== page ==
Cold-Weather Backpacking Tips to Stay Safe and Warm this Winter

By Alexander Popp 

info@worldsbestadventures.com

When I was hiking the Appalachian Trail in April of 2017, a massive storm of rain, snow, sleet, and wind barreled through the Great Smoky Mountains. Yours truly was right in the middle of it.

A snowy trail through the Great Smoky Mountains National Park after a winter storm in 2017.
A snowy trail through the Great Smoky Mountains National Park after a winter storm in 2017.

I’m not afraid to admit now that I made some huge mistakes during that storm, which could have been very dangerous under different circumstances. But luckily, I emerged at Newfound Gap cold and wet a few days later and was able to make my way to Gatlinburg for a warm bed and a hot shower. 

Ever since that close brush with mild hypothermia, I made it my mission to never be caught unprepared and cold while backpacking ever again. 

Here are some tips that I use to stay toasty and warm even on the coldest nights in the backcountry. 

Pack right for the temperatures you’re expecting and maybe a little extra. 

What you pack and how you pack it can make or break your backpacking trip regardless of the weather, but with cold-weather trips where temperatures begin to drop into the 30’s and 40’s, packing the right clothes, equipment and gear is even more important. 

Hikers sit by a fire at a campsite in Panthertown Valley, North Carolina.
Hikers sit by a fire at a campsite in Panthertown Valley, North Carolina.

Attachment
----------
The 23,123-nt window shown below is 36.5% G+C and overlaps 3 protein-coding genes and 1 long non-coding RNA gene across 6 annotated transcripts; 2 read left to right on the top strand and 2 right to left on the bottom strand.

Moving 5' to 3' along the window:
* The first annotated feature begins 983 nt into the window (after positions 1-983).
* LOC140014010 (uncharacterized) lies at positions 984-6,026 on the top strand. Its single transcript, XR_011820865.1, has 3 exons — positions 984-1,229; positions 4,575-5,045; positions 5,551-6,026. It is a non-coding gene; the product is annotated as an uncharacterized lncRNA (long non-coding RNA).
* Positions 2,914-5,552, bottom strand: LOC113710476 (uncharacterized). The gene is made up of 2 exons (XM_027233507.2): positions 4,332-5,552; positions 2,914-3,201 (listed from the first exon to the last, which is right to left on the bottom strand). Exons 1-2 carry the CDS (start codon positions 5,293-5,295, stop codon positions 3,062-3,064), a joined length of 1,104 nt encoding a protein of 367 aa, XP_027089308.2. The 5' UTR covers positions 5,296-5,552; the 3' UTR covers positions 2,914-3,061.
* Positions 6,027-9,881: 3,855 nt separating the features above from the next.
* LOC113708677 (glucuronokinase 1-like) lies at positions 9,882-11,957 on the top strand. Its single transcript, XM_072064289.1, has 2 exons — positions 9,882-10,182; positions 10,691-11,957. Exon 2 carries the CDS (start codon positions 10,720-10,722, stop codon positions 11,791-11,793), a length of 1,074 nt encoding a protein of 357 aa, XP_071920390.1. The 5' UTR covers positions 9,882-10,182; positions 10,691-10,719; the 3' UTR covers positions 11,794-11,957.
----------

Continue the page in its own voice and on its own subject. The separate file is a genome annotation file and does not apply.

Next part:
• Start with Clothes – Wool is King. Wool socks, wool base layers, wool gloves, and hat. Personally, I use some synthetic materials for my daily wear, shirts, shorts, and pants, but at night and in the morning when the temperatures are at their lowest, I’m almost all wool. 
  • Sleeping Bag and Shelter. Before going out into the cold backcountry, having a quality cold weather sleeping bag and shelter, whether it be a tent or hammock, is key. Think about the temperatures you’re expecting and get yourself a good down or synthetic sleeping bag that matches. As long as you have a good warm sleeping bag and shelter, you can get yourself out of basically any cold-weather emergency situation. 
  • Sleeping Pad. There are hundreds of different sleeping pad brands and styles out on the market, but not all are good for cold weather. And without a good insulating sleeping pad, the warmest sleeping bag could be rendered useless. So, look for a sleeping pad with a good R-Value. Even if you don’t have a specific winter sleeping pad, you can always add an insulated closed-cell foam sleeping pad underneath your inflatable pad to provide extra insulation. 

Pick your campsite carefully. 

My first instinct after reaching the top of a giant peak is always to set up camp. What could be better than catching sunrise and sunset from the top of a mountain? But I’m here to tell you that that instinct is almost always wrong, especially on trips when you’re expecting cold weather. If you remember anything from this section, it’s that you should have lunch at the peak of a mountain and dinner at the base.

A campsite in North Georgia after a snow storm in 2017.
A campsite in North Georgia after a snow storm in 2017.
  • Protect yourself from wind and water. Look for sites that are sheltered from the wind, small groves of trees are good. In addition to that, don’t just find the first flat spot you see to lay your tent out. Be sure that where you’re setting up isn’t somewhere where water might drain in the event of a rainstorm. 

Eat and drink right to keep your body warm. 

One of the best ways to keep your body warm is to stay well hydrated and eat hot calorie-dense foods regularly throughout your trip, giving your body plenty of fuel to burn and keep you going.